NEW YORK – ABC has selected Ben Sherwood, a former producer of "Good Morning America" who left to write novels and start a website, as its news division president.
He replaces David Westin, who announced earlier in the fall that he would be stepping down after 14 years.
Sherwood takes over a news division where personnel transitions have left some broadcasts losing ground in the ratings to the market leader, NBC News. Diane Sawyer replaced Charles Gibson at "World News," George Stephanopoulos moved from Washington to fill Sawyer's slot on "Good Morning America" and Christiane Amanpour was hired from CNN to anchor "This Week" on Sunday morning.
Sherwood worked closely in the past with Sawyer, now ABC's top news anchor. He joined the network as a producer at "Primetime Live" in 1989 when she was there and was the behind-the-scenes boss at the morning show in the early 2000s when Sawyer was co-anchor with Charles Gibson.
Like many news organizations, ABC News has cut staff in recent years to save money. It currently turns a profit, but Sherwood faces the challenge of maintaining that in a rapidly changing news world.
"Ben's experience with hard news was especially attractive to me," said Anne Sweeney, his boss and president of the Disney/ABC Television Group. "He knows this organization and is about to be reacquainted with a version of this organization that he hasn't seen."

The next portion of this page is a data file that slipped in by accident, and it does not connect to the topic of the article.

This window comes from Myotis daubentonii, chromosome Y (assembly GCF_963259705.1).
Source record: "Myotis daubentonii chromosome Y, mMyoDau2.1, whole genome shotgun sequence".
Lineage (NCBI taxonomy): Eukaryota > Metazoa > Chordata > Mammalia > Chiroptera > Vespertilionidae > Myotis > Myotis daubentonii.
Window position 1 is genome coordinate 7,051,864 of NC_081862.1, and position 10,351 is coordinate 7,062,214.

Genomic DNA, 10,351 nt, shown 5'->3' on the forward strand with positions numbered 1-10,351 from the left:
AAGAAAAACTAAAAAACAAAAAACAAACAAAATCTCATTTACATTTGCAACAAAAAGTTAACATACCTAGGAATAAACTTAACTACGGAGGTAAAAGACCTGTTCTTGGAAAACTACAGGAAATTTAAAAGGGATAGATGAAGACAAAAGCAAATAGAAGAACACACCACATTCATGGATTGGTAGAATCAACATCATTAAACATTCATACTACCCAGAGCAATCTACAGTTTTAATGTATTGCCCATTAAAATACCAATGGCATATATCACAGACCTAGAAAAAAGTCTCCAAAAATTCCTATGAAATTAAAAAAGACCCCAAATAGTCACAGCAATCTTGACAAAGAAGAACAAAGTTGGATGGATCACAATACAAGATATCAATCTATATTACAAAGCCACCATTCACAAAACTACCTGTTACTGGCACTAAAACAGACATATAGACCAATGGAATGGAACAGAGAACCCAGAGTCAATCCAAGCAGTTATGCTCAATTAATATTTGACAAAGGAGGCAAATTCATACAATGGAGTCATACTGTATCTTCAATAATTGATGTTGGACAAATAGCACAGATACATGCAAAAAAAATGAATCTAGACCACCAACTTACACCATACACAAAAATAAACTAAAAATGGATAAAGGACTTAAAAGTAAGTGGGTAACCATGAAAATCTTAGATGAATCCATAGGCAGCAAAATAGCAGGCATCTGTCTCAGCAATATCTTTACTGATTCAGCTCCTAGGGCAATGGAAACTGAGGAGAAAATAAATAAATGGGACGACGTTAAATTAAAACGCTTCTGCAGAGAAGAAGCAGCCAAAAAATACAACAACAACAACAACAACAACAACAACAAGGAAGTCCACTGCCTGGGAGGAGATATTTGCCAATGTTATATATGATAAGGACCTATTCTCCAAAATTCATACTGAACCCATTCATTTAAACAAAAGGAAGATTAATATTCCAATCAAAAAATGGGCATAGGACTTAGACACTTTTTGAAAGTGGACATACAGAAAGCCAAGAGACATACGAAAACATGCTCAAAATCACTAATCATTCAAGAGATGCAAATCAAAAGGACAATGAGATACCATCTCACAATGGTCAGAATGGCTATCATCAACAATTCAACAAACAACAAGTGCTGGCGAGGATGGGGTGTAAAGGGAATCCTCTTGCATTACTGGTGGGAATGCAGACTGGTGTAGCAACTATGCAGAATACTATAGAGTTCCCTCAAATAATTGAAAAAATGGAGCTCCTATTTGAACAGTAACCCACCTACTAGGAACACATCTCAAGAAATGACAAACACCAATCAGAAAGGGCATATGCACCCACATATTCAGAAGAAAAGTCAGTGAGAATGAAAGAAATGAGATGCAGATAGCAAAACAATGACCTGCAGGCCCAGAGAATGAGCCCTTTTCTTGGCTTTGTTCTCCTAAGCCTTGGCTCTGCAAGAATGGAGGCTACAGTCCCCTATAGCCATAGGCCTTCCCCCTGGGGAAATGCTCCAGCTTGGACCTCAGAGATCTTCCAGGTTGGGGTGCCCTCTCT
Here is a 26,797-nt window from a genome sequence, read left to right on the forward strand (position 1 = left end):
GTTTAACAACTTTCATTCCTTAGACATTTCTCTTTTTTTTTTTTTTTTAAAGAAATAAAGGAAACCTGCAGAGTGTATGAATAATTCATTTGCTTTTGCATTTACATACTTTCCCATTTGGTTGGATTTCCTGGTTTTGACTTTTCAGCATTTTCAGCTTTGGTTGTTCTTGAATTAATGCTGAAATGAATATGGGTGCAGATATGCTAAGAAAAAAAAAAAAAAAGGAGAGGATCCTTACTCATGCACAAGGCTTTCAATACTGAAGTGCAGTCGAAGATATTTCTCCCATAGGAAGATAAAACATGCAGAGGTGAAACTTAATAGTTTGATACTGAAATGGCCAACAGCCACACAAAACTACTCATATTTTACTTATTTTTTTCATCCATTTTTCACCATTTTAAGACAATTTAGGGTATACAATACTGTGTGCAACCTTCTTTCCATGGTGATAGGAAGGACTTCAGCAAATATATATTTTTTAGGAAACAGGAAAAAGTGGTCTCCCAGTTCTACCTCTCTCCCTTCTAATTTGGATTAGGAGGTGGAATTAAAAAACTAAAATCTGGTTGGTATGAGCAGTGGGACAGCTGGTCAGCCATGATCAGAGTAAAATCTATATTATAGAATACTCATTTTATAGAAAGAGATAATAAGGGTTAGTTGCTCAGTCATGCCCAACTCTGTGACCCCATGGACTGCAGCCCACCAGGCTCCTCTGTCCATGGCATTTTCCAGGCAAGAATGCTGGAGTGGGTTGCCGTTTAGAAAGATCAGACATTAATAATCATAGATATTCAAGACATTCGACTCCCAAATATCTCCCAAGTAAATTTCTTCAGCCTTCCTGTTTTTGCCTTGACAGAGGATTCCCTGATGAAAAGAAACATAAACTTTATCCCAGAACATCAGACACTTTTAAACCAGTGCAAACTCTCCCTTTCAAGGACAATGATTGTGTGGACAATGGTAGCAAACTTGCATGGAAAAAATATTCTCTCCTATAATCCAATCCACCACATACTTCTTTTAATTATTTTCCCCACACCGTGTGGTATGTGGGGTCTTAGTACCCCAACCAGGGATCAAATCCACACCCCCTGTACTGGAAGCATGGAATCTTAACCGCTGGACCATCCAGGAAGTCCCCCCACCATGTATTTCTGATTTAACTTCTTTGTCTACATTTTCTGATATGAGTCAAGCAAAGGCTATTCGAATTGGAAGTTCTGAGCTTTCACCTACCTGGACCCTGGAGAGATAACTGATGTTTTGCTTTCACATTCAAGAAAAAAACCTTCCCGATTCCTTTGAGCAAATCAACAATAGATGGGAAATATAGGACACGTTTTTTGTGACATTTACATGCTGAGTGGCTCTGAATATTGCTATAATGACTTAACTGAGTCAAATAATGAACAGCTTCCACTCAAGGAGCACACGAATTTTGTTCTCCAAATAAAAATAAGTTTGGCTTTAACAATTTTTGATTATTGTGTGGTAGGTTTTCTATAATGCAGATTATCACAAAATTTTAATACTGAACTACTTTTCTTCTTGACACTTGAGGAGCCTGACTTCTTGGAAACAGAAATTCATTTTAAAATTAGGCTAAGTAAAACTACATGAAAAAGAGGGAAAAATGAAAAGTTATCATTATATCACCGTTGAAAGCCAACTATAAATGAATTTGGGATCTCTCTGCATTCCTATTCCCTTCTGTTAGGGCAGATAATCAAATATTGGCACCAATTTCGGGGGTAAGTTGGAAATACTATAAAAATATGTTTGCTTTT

Besides his work as a journalist, Sherwood is an author who wrote the novel "The Death and Life of Charlie St. Cloud" and is a founder of a website for people surviving in the face of adversity.
"This is a job that needs someone who can think untraditionally about traditional problems, and Ben is the kind of guy who can do it," said Richard Wald, a Columbia University journalism professor and a top executive at ABC News when Sherwood worked there.
Between two stints at ABC News, Sherwood also worked at NBC's "Nightly News." He left ABC News in 2006.
Sherwood, in an interview, praised Westin for preparing the organization for the future and expressed support for the reconstituted programs.
Since Sawyer has taken over at "World News," the NBC "Nightly News" advantage over ABC has increased by 14 percent, the Nielsen Co. said. The edge by NBC's "Today" show over "GMA" has gone up 23 percent, and the gap between NBC's "Meet the Press" and Amanpour's "This Week" has widened by 32 percent, Nielsen said.
"I'm extremely confident we are going to make real progress with all of these shows," Sherwood said. "There are opportunities at each of these shows to boost the competitive metabolism even higher than it is right now."
Meanwhile, "Nightline," often the ratings leader in its late-night slot, is the ABC newscast seeing the most success right now.
Sweeney said there is nothing on the immediate horizon regarding a more extensive working relationship between ABC News and Bloomberg. The two news organizations held talks about some ways to combine forces before the election this fall, but there were no agreements, she said.
"They are a very important business brand, with a strong team," she said. "Hopefully we will figure out ways to work with them and others in the future."
Sweeney said it was important that all her division leaders show an entrepreneurial spirit of the type Sherwood did in starting his own website.
"That's what they bring to the company: the ability to see beyond where we are today and envision how much bigger and greater and relevant we can be to our consumers tomorrow," she said.
Sherwood starts his new job on Monday.